The deployment of the National Broadband Network (NBN) has been rolling on rather lethargically in the past couple of years, but there’s nothing lethargic about the blazing fast download speeds it will eventually offer. Speed may well be everything, or at least a highly motivating factor, when it comes to upgrading to a new NBN plan. Without the right equipment, however, you may not benefit from the network’s full potential.
Whilst a lot of attention has understandably focused on the technology being used in the rollout of the NBN, you may not be aware that the quality of your internet router at home can also play a significant role in determining final internet speeds.
A router is a device which essentially directs data around a local network, as well as to and from the Internet at large; most home routers these days come with an inbuilt Wi-Fi antenna which allows you to create your own local wireless network around the house. Whilst your current router may work just fine with an ADSL connection, you need to ensure you’ve got yourself an NBN-capable router before upgrading.
The reason why – NBN speeds
The whole purpose of the NBN is to provide Australia with much faster, more reliable internet. Broadband download and upload speeds are commonly measured in Mbps (megabits per second), referring to the rate of data transfer. NBN Co, the company rolling out the network, provides five different speed tiers at a wholesale level:
- 12 Mbps download, 1 Mbps upload
- 25 Mbps download, 5 Mbps upload
- 25 Mbps download, 10 Mbps upload
- 50 Mbps download, 20 Mbps upload
- 100 Mbps download, 40 Mbps upload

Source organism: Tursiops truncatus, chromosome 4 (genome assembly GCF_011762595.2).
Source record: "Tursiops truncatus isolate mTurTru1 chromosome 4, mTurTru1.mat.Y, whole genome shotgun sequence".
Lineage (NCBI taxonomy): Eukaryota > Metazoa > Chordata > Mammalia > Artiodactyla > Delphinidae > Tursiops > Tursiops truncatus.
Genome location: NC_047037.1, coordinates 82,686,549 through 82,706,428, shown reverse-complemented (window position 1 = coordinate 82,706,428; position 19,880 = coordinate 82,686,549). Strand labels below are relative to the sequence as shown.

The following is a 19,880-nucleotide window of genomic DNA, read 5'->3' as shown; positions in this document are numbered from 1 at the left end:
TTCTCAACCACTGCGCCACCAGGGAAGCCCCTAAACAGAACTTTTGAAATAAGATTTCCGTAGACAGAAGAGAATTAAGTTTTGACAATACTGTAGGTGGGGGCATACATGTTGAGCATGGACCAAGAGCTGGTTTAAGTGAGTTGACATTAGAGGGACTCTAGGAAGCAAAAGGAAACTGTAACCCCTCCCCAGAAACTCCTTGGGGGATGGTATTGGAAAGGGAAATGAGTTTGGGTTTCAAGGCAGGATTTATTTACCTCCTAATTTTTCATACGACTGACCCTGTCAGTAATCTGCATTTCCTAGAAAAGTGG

These levels are more commonly referred to as NBN speed tiers numbered from 1 to 5. The higher the speed tier, the quicker your internet will be, and the more you will pay.
To put the sort of speeds being offered by the NBN into perspective, YouTube recommends its users employ an internet connection with 500 plus Kbps (1 Mbps equals 1,000 Kbps), while Skype states the minimum speed required for calling is 30 Kbps. Netflix, meanwhile, is a more data-intensive service, recommending speeds of 3 Mbps for standard definition-quality videos, 5 Mbps for high definition and 25 Mbps for ultra-high definition.
These extra speeds also allow everyone to use more internet-enabled devices without any lag or interruption. With multiple devices running simultaneously, the demands on your broadband plan – and your router – will quickly add up; and in today’s increasingly connected world, running increasingly data-intensive services, the amount of data we use will only continue to rise.
The effect of a much faster national network is this – your router will have to process much more data, at a much greater rate than it does at the moment. For many routers currently in use, this will be a task they simply can’t handle.
The router’s role
Many routers are sold as a combination of modem and router, for which reason you may believe them to be essentially the same thing. However, the two devices are also sold separately and serve separate functions. Optus provides the following explanation of modems and routers and their specific purposes:
- “A modem is the device that allows you to connect to the internet. It’s usually currently connected to your home or business’ phone service jack.”
- “A router allows you to connect multiple devices to create a network. When you link a modem and router you can connect multiple devices to the internet through wireless connections or Ethernet cables.”